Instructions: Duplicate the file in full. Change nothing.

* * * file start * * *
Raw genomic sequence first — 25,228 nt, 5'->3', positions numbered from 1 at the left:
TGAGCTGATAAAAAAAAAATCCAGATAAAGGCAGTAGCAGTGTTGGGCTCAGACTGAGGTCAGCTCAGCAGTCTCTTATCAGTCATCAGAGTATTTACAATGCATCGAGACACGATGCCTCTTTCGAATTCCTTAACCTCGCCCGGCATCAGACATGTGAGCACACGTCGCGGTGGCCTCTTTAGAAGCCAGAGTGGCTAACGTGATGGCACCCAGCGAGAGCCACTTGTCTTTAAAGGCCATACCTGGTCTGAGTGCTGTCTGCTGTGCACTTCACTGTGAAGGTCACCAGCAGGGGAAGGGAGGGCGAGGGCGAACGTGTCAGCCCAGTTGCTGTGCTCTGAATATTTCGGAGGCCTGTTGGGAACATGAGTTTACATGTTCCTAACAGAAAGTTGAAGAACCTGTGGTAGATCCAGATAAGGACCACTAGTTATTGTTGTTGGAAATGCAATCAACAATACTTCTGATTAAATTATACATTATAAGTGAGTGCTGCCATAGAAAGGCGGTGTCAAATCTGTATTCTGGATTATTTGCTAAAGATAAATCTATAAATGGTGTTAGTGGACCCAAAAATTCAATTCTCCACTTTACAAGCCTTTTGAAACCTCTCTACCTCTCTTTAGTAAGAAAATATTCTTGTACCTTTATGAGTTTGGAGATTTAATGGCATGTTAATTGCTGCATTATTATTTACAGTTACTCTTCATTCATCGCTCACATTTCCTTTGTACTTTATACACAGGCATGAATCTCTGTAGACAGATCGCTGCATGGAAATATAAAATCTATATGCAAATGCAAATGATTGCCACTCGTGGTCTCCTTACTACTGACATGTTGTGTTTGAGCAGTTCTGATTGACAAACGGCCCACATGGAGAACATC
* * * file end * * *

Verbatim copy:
Raw genomic sequence first — 25,228 nt, 5'->3', positions numbered from 1 at the left:
TGAGCTGATAAAAAAAAAATCCAGATAAAGGCAGTAGCAGTGTTGGGCTCAGACTGAGGTCAGCTCAGCAGTCTCTTATCAGTCATCAGAGTATTTACAATGCATCGAGACACGATGCCTCTTTCGAATTCCTTAACCTCGCCCGGCATCAGACATGTGAGCACACGTCGCGGTGGCCTCTTTAGAAGCCAGAGTGGCTAACGTGATGGCACCCAGCGAGAGCCACTTGTCTTTAAAGGCCATACCTGGTCTGAGTGCTGTCTGCTGTGCACTTCACTGTGAAGGTCACCAGCAGGGGAAGGGAGGGCGAGGGCGAACGTGTCAGCCCAGTTGCTGTGCTCTGAATATTTCGGAGGCCTGTTGGGAACATGAGTTTACATGTTCCTAACAGAAAGTTGAAGAACCTGTGGTAGATCCAGATAAGGACCACTAGTTATTGTTGTTGGAAATGCAATCAACAATACTTCTGATTAAATTATACATTATAAGTGAGTGCTGCCATAGAAAGGCGGTGTCAAATCTGTATTCTGGATTATTTGCTAAAGATAAATCTATAAATGGTGTTAGTGGACCCAAAAATTCAATTCTCCACTTTACAAGCCTTTTGAAACCTCTCTACCTCTCTTTAGTAAGAAAATATTCTTGTACCTTTATGAGTTTGGAGATTTAATGGCATGTTAATTGCTGCATTATTATTTACAGTTACTCTTCATTCATCGCTCACATTTCCTTTGTACTTTATACACAGGCATGAATCTCTGTAGACAGATCGCTGCATGGAAATATAAAATCTATATGCAAATGCAAATGATTGCCACTCGTGGTCTCCTTACTACTGACATGTTGTGTTTGAGCAGTTCTGATTGACAAACGGCCCACATGGAGAACATC